Meteorologists call drought the "creeping disaster" because, unlike hurricanes and tornadoes, droughts normally unfold in slow motion, day after dry day. The "flash drought" of 2012, though, is proving to be anything but a slow burn. From the middle of June to the middle of July, drought gobbled up cropland at an alarming rate, pushing the amount of land under severe drought from 17% to 39% of the continental U.S. Bone-dry weather combined with high temperatures--2012 is on track to become the hottest year on record--sucked the moisture from the air and the soil, toasting America's breadbasket. More than half the continental U.S. is parched--the largest swath of the country that has been this dry since 1956.
Crops are wilting in Corn Belt states like Illinois and Indiana, where some farmers have already given up on a harvest. Only 26% of the corn crop is currently rated good or excellent, according to the U.S. Department of Agriculture (USDA), whereas 45% is rated as poor or very poor. What was expected to be a record harvest--farmers planted more corn this spring than in any year since 1937--is sure to disappoint; the USDA has already cut the projected corn yield by 12%. That's caused prices to rise, with corn hitting a record $8.24 a bushel on the Chicago commodities exchange. Last year at this time it was less than $7 a bushel.
The torrid weather is hitting at a time when grain stockpiles are unusually low, increasing pressure on prices. If the drought lingers--and weather forecasts offer neither rain nor hope--we can expect to see more-costly food across the board this fall in the U.S. and, even worse, in developing nations where hundreds of millions already go hungry.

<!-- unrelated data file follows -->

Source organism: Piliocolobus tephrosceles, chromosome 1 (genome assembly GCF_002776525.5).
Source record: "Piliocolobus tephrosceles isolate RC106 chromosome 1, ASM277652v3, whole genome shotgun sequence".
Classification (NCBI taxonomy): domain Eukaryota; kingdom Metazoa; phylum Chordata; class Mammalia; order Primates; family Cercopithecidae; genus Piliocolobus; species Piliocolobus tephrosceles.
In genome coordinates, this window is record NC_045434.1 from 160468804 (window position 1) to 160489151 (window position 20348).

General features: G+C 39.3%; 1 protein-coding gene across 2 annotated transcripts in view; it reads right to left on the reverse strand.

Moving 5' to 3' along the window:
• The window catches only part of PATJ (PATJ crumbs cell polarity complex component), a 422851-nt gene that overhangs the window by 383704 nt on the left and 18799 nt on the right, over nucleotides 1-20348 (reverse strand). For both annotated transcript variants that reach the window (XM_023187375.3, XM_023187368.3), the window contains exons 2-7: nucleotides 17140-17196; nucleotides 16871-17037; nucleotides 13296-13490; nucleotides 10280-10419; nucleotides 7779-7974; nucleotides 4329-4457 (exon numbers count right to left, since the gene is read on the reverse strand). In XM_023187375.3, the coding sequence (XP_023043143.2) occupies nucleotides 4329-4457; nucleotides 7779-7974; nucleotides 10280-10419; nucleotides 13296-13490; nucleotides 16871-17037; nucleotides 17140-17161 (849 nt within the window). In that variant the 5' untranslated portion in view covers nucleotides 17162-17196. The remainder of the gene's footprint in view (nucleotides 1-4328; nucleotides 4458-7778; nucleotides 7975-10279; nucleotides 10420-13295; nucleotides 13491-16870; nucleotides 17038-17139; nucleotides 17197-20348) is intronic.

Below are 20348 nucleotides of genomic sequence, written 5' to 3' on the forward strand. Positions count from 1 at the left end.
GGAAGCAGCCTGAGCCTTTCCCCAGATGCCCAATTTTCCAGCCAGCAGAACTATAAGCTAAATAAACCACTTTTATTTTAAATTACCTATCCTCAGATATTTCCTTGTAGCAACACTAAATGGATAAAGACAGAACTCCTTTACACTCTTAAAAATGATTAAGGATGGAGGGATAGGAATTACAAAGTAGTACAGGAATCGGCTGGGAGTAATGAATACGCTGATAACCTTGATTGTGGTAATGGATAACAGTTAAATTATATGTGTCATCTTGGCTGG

We've seen this before. Sharp spikes in the price of food in 2007 and 2010 helped lead to riots and may have been one of the sparks for the Arab Spring. It's no wonder that USDA Secretary Tom Vilsack's drought response apparently includes appeals to a higher weatherman. "I get on my knees every day," Vilsack told reporters in Washington recently. "If I had a rain prayer or a rain dance I could do, I would do it."
The secretary's rain dance is most needed in the heart of America's Corn Belt, where the drought is reviving memories of the Dust Bowl in the 1930s. But while farmers are the first victims of drought, a lot has changed since dispossessed Okies fled parched Midwestern farms for California during the Great Depression. For one thing, today's farmers had been doing pretty well: high crop prices, fed in part by growing incomes in overseas markets like China and by mandates for corn ethanol, helped U.S. farm income reach a record $98.1 billion last year. Farmland in the Midwest was going for some 10 times as much per acre at the start of the 2012 growing season as it was a decade ago. There are fewer farmers now--just 1.2 million in the U.S., compared with 6.8 million in 1935--but they tend to be better off than the average American. While the financial hit from the drought of 2012 will almost certainly eclipse the $78 billion in inflation-adjusted losses recorded during the great drought of 1988, the agricultural sector is in much better shape to absorb the damage.